All TJSL servers, networking gear and telephones throughout the building are provided backup power by an APC back-up system that is tied into the school’s emergency generator. The APC system also can alert the servers in case of an emergency, enabling a controlled shut down of the room. The APC implementation is based on a “hot aisle/cold aisle” concept that reduces the amount of energy required to cool the data center by drawing heat away from the equipment rather than cooling the entire room.

Randy Krzyston, TJSL’s director of IT operations, said another huge task was moving the entire server from the Old Town location to the new East Village location. As luck would have it, the move took place during what was one of the worst rainstorms in San Diego in years.

“Whenever you physically move servers and other hardware there is always a bit of a risk that they may not come back on,” said Krzyston. “We took extreme care to ensure that we had all of our data backed up and even tested restores to ensure our data integrity. I’m glad to say that our hard work and preparation paid off, as we did not lose a single server and all of the data on our storage area network was intact.”

New technology has greatly enhanced the potential for learning in the classroom at TJSL. Each of the large classrooms on campus features built-in video conferencing equipment from Polycom. This equipment allows multiple rooms to be bridged into a single room as well as the ability to collaborate with remote sites in different cities, states and countries. The same cameras and microphones are integrated with an automated lecture capture solution that can be programmed to record in advance or on the fly. Lectures are automatically encoded and added to a server where students can access them via the TJSL student portal or by subscribing to an RSS feed.

Polycom conferencing and lecture capture equipment is also available in two recording studios on campus. The recording studios can be used to offer live distance learning courses or to record content for distribution via a video server.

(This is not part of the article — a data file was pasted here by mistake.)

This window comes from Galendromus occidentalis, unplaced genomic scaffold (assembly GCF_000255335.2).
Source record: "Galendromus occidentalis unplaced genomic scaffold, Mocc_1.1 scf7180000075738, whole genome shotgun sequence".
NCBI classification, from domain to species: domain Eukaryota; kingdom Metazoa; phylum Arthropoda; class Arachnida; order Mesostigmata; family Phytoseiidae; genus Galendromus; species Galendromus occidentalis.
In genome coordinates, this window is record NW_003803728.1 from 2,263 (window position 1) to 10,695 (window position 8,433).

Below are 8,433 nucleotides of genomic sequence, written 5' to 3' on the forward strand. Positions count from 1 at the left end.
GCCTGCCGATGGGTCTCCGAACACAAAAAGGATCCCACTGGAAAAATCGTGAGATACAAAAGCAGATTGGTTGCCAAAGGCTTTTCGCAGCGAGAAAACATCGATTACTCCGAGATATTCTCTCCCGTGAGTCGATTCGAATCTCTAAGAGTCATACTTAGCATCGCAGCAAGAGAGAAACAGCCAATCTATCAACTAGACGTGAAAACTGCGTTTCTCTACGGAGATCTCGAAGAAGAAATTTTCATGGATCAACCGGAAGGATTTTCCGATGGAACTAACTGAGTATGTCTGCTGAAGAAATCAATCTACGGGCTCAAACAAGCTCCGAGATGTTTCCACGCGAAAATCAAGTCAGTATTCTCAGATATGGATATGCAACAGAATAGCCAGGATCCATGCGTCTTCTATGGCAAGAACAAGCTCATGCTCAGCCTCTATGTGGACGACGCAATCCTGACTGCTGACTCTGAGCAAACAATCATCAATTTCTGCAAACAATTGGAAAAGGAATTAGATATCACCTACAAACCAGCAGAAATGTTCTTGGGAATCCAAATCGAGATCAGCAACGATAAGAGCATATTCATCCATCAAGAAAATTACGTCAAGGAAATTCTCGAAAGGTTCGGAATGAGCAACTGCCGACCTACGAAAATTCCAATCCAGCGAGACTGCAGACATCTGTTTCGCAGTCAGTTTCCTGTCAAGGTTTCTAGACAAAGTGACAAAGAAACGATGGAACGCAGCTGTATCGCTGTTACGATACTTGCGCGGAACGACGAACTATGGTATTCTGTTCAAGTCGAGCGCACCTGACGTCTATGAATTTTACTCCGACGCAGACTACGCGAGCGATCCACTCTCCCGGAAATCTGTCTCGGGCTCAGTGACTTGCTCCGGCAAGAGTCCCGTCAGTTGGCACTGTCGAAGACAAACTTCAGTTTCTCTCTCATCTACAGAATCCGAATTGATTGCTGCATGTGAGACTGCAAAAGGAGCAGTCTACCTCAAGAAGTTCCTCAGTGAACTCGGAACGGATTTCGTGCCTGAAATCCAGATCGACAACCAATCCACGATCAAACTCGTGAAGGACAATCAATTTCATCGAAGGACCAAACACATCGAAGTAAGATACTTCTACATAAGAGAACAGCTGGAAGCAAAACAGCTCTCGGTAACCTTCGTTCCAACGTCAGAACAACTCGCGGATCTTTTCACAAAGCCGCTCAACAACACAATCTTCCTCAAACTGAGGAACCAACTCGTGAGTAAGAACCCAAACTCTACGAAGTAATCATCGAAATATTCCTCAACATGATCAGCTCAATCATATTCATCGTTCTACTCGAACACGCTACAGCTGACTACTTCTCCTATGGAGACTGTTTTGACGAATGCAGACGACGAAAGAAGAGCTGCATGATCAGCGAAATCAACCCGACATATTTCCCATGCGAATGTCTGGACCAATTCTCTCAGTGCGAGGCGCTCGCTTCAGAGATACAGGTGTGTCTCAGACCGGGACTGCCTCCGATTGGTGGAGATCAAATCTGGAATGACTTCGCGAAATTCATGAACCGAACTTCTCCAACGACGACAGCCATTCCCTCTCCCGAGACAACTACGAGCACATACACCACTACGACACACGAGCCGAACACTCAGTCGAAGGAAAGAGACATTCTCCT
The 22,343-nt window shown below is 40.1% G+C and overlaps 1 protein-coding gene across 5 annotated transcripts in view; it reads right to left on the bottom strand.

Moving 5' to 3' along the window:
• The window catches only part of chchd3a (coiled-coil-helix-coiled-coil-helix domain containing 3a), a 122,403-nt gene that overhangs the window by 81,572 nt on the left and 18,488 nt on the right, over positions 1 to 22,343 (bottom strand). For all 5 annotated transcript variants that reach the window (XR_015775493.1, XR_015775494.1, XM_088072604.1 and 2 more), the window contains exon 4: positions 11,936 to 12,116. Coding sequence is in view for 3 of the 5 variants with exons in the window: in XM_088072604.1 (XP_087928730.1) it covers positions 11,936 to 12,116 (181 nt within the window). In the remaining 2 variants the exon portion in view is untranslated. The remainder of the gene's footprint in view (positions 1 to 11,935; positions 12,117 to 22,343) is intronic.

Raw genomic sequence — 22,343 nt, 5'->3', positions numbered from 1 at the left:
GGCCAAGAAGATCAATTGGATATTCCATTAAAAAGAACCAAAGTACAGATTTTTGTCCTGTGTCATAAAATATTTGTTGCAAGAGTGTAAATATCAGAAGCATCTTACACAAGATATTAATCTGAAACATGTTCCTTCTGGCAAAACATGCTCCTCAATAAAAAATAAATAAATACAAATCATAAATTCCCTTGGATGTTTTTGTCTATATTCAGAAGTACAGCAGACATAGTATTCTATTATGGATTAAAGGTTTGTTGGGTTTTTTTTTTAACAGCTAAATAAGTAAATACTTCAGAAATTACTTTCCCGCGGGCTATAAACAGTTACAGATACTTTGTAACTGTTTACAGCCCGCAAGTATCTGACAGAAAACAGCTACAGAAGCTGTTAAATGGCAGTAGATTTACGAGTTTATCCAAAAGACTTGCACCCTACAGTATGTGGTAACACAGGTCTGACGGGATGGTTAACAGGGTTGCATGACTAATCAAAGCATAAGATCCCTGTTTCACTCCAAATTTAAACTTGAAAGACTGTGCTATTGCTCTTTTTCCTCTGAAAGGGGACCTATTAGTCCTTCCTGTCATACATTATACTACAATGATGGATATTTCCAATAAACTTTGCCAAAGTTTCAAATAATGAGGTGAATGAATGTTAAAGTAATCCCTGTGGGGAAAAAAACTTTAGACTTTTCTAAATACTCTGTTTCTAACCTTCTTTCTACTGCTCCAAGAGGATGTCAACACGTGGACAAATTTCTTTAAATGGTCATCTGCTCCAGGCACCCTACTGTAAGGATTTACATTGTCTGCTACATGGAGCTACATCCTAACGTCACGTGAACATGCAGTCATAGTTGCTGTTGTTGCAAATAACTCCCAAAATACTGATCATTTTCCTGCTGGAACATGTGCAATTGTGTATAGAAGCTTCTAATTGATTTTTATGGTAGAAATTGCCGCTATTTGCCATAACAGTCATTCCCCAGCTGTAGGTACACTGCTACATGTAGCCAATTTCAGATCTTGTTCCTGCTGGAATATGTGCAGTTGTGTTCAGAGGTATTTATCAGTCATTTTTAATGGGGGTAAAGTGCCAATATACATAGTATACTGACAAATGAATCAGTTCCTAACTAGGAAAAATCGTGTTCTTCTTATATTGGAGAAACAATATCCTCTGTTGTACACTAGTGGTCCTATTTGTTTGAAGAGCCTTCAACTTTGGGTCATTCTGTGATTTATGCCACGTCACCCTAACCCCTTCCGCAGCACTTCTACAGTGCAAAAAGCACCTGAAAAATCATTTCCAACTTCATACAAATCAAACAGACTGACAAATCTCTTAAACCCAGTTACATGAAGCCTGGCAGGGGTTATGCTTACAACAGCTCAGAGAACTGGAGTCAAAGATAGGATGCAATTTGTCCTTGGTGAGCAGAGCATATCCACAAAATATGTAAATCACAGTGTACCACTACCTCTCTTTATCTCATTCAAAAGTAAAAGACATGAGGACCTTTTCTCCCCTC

Larry Payne, area vice president for Cisco Systems (Nasdaq: CSCO), and several other company executives toured the new TJSL in February, remarking how they are “impressed by the facilities and use of Cisco technology.”

“Thomas Jefferson School of Law’s breathtaking new eight-story building is on the cutting-edge of 21st century learning, said Payne. “A great example of that is the ability to view lectures live from remote locations provided via Polycom video conferencing.”

TJSL leverages Cisco’s wireless, video, telephone and infrastructure technology to create an innovative learning environment with extreme speed and access to information.

“In accordance with our goals for environmental responsibility, the Cisco network and phone system were partially selected for their ability to intelligently manage power usage, said Cooper. “For example, when wireless radios are not in use, they can automatically be powered down until needed.”

Dean Rudy Hasl is extremely proud of TJSL’s migration to all of this new technology.

“I appreciate the IT department’s dedication to perfection while working on a variety of issues, including the student/faculty printing, completion of the installation of the cloud network, development of the interactive touch screens, helping to design and implement the security system and cameras, processing all the student and staff ID cards, hooking up and operationalizing the new phone system, converting some software systems for student records and financial reporting, and for handling the normal set of issues when classes started,” he said.

TJSL’s advanced technology earned a prestigious nod from the community when CIO James Cooper was honored at San Diego Magazine’s Top Tech Exec Awards in May. He was singled out from among 127 nominated top technical executives to receive the Cox Business Exemplary Award presented to out-of-the-box innovators.